FOR IMMEDIATE RELEASE
October 21, 2019
For Media Inquiries Only:
Mike Lewis (334) 353-2199
Joy Patterson (334) 242-7491
Attorney General Steve Marshall Urges Alabamians to Participate in National Prescription Drug Take Back Day on Saturday, October 26
(MONTGOMERY)—Attorney General Steve Marshall urges Alabamians to participate in the DEA National Prescription Drug Take Back Day, on Saturday, October 26, at various locations throughout the state.
This year’s event—the 18 DEA National Prescription Drug Take Back—has approximately 75 Alabama collection sites scheduled to be available this Saturday from 10 a.m. to 2 p.m. The program is sponsored by the U.S. Drug Enforcement Administration (DEA) to combat the abuse or misuse of potentially dangerous medicines that have expired or are no longer needed for those whom these controlled substances were prescribed. Law enforcement officers will be present at sites throughout Alabama to receive unused prescription drugs for safe and proper disposal.
Since the first Take Back event in Alabama, in September of 2010, the program continues to increase in the amount of drugs collected. Throughout all of Alabama’s previous DEA National Prescription Drug Take-Back events, a total of about 78,655 pounds of unwanted, unused or expired drugs have been removed and disposed of safely.
“Prescription Drug Take Back is a valuable public service that protects our children, our homes and our environment,” said Attorney General Marshall. “As a long-time prosecutor, I have too often witnessed the tragic results caused by the availability of dangerous controlled substances. When prescription drugs are left in our homes, children and teenagers may be poisoned or fall prey to drug abuse and addiction. Your old medications can be a lure to criminals looking for drugs to use or sell. On Saturday, October 26, please take the opportunity to remove these hazards by bringing prescription drugs that are out-of-date or no longer needed to collection sites for safe and proper disposal.”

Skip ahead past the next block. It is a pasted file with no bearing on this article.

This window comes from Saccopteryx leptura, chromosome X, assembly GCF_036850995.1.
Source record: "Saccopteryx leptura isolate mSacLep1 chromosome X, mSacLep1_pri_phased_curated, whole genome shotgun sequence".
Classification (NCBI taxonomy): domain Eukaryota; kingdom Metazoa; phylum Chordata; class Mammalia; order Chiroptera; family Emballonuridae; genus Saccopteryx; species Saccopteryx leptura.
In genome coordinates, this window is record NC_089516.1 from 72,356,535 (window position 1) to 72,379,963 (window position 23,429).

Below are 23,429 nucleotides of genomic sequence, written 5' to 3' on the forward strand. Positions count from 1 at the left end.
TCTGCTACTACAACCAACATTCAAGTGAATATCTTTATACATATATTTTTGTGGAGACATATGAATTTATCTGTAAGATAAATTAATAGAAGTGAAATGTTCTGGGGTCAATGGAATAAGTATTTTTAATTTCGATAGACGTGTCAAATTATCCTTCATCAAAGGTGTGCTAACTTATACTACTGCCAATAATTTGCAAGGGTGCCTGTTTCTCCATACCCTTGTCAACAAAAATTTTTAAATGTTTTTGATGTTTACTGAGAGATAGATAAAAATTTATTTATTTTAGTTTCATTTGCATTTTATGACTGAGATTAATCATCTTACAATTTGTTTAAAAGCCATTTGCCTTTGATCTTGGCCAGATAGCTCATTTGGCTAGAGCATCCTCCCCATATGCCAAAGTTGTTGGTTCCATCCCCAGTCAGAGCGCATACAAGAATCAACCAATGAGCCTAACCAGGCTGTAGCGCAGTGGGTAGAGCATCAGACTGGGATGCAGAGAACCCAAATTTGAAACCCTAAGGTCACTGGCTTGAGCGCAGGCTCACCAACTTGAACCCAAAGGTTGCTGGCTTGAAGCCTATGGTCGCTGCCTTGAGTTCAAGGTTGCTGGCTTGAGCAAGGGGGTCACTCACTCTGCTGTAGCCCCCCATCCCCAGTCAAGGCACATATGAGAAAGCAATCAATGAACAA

Law enforcement agencies and interested community partners such as pharmacies, schools and civic groups are working together to provide as many local sites as possible throughout Alabama. Deliveries of drugs to DEA National Prescription Drug Take Back Day events are confidential, with no personal information collected and no questions asked. Participants are encouraged to remove labels or black-out information beforehand.
Many teenagers and young people who abuse prescription drugs get them from family and friends or from their home medicine cabinets. Prescription drugs pose dangers to children and others who may take them by accident or who may use them for abusive purposes. Expired drugs may have lost their effectiveness and therefore no longer be a safe and adequate treatment for the conditions for which they were prescribed. In addition to concerns of potential poisoning, abuse or overdose, it also is important environmentally that medicines be disposed of in a proper manner rather than simply being thrown into garbage, flushed away or poured down drains, as they could contaminate water supplies and cause an environmental hazard.
People who wish to participate should inquire with their local law enforcement
agencies, or may check the DEA website for a nearby location. A listing of sites may be found through a search at www.DEATakeBack.com. If you do not find your area listed on the DEA website, please check with your local law enforcement officials to see if they may be participating in a Take Back event.